Facts About The Dung Beetle: The Manure King

The load that this strong manure beetle moves on is very fascinating. Want to know why? You may have already guessed.
Facts about the dung beetle: the manure king

The creature we are talking about today is widely known around the world as the dung beetle. Apart from where it gets its name, there are many other fascinating facts about this insect that we will reveal to you in this article. Keep reading to find out more facts about the dung beetle.

Facts about the manure beetle: what type of insect is it?

The term “dung beetle” refers to a very special group of insects. They fall within the Coleoptera order, which includes about 375,000 different species. The most famous Coleopteran with this name belongs to the genus Scarabeus, with S. viettei and S. laticollis as its two main representatives.

Morphologically, we are talking about insects that are of medium size with strong bones. The dung beetle uses these legs both to walk and dig, but also to form balls of feces. Usually their bodies have an intense metallic black color, although they can also have shades of blue, green and even yellow.

It is obvious that the most characteristic feature of this Coleoptera is its coprophagic behavior: it means that it eats feces. But it is not the only use it has for stool.

What does the other animal’s feces use for?

As soon as they detect the presence of feces, these animals fly to it in large swarms. By bringing several pieces together, they can turn a large pile of manure produced by a large animal (like an elephant) into a mat of undigested fibrous material. At this stage, the dung beetle breaks off some of the material and begins to shape it into a ball with its front legs.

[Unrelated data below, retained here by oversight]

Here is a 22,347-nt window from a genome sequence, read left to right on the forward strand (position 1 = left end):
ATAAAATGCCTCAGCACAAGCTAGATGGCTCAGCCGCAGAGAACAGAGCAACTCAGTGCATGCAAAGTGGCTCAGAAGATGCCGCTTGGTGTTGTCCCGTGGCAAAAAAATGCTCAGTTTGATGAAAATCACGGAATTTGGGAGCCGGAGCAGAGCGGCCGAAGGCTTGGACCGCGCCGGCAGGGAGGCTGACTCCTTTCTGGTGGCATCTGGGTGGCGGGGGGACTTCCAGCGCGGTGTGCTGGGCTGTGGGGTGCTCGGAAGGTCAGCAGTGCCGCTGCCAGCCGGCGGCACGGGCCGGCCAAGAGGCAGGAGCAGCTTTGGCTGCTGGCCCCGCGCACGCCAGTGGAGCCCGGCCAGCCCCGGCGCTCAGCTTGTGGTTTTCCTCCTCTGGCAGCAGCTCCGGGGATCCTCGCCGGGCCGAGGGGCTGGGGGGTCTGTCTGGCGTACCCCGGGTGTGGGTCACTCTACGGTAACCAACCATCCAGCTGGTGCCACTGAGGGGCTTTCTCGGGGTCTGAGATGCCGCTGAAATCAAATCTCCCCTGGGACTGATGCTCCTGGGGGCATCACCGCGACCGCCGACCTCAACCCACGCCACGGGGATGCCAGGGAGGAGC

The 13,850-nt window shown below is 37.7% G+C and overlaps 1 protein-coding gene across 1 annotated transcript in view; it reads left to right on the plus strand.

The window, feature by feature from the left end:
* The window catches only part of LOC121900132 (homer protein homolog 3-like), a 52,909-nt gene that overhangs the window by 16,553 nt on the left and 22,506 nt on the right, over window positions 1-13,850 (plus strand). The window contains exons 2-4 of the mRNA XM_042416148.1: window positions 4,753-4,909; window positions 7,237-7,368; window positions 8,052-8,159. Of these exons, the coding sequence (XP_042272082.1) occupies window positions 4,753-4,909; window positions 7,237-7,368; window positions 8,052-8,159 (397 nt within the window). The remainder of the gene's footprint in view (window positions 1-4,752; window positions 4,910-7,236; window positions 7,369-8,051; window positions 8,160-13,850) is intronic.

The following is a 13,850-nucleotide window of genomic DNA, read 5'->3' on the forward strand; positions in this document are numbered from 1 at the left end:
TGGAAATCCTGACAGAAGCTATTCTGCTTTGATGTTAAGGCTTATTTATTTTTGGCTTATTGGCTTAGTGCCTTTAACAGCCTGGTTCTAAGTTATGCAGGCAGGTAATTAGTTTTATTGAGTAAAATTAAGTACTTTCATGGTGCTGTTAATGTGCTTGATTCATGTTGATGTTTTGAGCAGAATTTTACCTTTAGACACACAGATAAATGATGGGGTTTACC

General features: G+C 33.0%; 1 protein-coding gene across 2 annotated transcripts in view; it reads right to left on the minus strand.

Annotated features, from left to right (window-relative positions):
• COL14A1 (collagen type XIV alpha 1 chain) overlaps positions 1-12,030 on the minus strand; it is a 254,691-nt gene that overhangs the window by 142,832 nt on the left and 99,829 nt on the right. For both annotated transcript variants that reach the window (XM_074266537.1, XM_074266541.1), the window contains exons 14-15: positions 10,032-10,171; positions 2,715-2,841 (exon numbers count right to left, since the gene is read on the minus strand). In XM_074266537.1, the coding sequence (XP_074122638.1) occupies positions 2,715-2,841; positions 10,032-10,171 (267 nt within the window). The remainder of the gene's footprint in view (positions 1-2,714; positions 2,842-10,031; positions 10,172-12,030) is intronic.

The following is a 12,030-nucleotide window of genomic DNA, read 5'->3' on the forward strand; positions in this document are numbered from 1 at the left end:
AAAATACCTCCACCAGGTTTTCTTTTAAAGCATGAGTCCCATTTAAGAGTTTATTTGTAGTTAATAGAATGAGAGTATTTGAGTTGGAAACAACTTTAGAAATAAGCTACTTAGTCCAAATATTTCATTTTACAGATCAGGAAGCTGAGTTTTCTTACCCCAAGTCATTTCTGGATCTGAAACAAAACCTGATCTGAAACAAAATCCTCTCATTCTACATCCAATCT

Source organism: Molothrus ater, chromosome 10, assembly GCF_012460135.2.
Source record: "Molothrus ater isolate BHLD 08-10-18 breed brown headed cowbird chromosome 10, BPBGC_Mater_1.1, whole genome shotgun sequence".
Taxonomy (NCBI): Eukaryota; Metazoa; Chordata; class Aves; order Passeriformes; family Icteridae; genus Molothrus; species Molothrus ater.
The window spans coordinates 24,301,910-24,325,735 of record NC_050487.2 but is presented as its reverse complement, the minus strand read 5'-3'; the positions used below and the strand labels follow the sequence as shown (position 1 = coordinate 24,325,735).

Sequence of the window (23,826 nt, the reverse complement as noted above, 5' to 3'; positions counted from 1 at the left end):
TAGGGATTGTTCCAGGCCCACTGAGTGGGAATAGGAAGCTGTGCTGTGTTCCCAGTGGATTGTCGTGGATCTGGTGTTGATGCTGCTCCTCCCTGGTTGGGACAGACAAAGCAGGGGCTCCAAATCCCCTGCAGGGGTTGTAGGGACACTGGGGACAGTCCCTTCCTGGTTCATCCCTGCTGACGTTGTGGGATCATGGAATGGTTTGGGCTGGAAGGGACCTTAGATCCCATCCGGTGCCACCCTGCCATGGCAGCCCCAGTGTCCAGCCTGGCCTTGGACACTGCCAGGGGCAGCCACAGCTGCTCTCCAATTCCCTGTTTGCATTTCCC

Dung beetles doing their job.

The way the ram transports the ball of feces attracts a lot of attention, as it supports its front legs on the ground and uses its hind legs to roll the ball towards the tunnel it has already dug. Sometimes a second ram helps with this task. Other times, they dig the tunnel just below the stool, so they do not have to transport the ball.

Once they have stored one or more balls, they extract the liquid to eat it. This liquid is rich in nutrients and microorganisms. Nevertheless, the manure ball is also crucial for their larvae. When they have accumulated enough, the dung beetle divides the ball into small fragments. The females introduce their egg-laying tube and lay an egg.

These small fragments are then polished as the feces ferment, which provides the ideal conditions for the larvae to develop. When the larvae are ready and have completed their metamorphosis, they come to the surface in their adult form.

A bare manure beetle is helped with a manure ball.

The dung beetle navigates with the help of the Milky Way

Although it may sound very surprising, the latest research from Lund University in Sweden has confirmed that the dung beetle navigates with the help of the Milky Way. To reach the main layer at the end of the tunnel, these animals climb to the top of the ball and begin to rotate their bodies in all directions.

With their small eyes, they take “still images” of the position of celestial bodies and stars, and store the information in their brains. As a result, they can find their way to their destination reliably. Although similar behavior is already present in other insects, this is the first time that these “still” beetles have been detected. So far, the only insect capable of doing this is the dung beetle. An exceptional discovery, without a doubt.

Hope you found this fact about the dung beetle interesting.

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